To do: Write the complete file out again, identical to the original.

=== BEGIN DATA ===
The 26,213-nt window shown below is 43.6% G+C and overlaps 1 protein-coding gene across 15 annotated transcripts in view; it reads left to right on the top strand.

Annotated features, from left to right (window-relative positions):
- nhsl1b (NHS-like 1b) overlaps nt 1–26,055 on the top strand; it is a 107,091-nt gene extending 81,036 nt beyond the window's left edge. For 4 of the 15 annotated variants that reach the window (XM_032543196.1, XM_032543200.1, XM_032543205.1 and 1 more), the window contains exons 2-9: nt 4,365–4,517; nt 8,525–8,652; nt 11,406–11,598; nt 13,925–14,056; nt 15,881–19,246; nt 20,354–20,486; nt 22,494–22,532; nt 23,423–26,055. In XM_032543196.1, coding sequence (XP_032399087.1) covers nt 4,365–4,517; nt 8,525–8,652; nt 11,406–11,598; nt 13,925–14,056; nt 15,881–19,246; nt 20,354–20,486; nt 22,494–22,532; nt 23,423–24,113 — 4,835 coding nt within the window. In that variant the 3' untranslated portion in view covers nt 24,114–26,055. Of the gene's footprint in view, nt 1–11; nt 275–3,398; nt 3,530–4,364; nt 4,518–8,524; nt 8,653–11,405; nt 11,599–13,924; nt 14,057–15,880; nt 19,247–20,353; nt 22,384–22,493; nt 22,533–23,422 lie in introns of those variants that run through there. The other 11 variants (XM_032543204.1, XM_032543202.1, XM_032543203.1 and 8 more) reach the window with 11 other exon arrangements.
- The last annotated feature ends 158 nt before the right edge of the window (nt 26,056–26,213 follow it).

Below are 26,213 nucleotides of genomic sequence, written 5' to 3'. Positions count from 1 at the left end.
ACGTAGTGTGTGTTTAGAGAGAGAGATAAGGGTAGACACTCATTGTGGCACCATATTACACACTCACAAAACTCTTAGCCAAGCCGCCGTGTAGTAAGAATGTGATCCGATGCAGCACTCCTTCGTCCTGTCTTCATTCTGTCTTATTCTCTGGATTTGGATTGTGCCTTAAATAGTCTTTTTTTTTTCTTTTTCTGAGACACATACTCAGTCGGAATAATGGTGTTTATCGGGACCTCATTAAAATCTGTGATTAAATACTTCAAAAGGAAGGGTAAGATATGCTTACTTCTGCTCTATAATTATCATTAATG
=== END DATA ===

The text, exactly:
The 26,213-nt window shown below is 43.6% G+C and overlaps 1 protein-coding gene across 15 annotated transcripts in view; it reads left to right on the top strand.

Annotated features, from left to right (window-relative positions):
- nhsl1b (NHS-like 1b) overlaps nt 1–26,055 on the top strand; it is a 107,091-nt gene extending 81,036 nt beyond the window's left edge. For 4 of the 15 annotated variants that reach the window (XM_032543196.1, XM_032543200.1, XM_032543205.1 and 1 more), the window contains exons 2-9: nt 4,365–4,517; nt 8,525–8,652; nt 11,406–11,598; nt 13,925–14,056; nt 15,881–19,246; nt 20,354–20,486; nt 22,494–22,532; nt 23,423–26,055. In XM_032543196.1, coding sequence (XP_032399087.1) covers nt 4,365–4,517; nt 8,525–8,652; nt 11,406–11,598; nt 13,925–14,056; nt 15,881–19,246; nt 20,354–20,486; nt 22,494–22,532; nt 23,423–24,113 — 4,835 coding nt within the window. In that variant the 3' untranslated portion in view covers nt 24,114–26,055. Of the gene's footprint in view, nt 1–11; nt 275–3,398; nt 3,530–4,364; nt 4,518–8,524; nt 8,653–11,405; nt 11,599–13,924; nt 14,057–15,880; nt 19,247–20,353; nt 22,384–22,493; nt 22,533–23,422 lie in introns of those variants that run through there. The other 11 variants (XM_032543204.1, XM_032543202.1, XM_032543203.1 and 8 more) reach the window with 11 other exon arrangements.
- The last annotated feature ends 158 nt before the right edge of the window (nt 26,056–26,213 follow it).

Below are 26,213 nucleotides of genomic sequence, written 5' to 3'. Positions count from 1 at the left end.
ACGTAGTGTGTGTTTAGAGAGAGAGATAAGGGTAGACACTCATTGTGGCACCATATTACACACTCACAAAACTCTTAGCCAAGCCGCCGTGTAGTAAGAATGTGATCCGATGCAGCACTCCTTCGTCCTGTCTTCATTCTGTCTTATTCTCTGGATTTGGATTGTGCCTTAAATAGTCTTTTTTTTTTCTTTTTCTGAGACACATACTCAGTCGGAATAATGGTGTTTATCGGGACCTCATTAAAATCTGTGATTAAATACTTCAAAAGGAAGGGTAAGATATGCTTACTTCTGCTCTATAATTATCATTAATG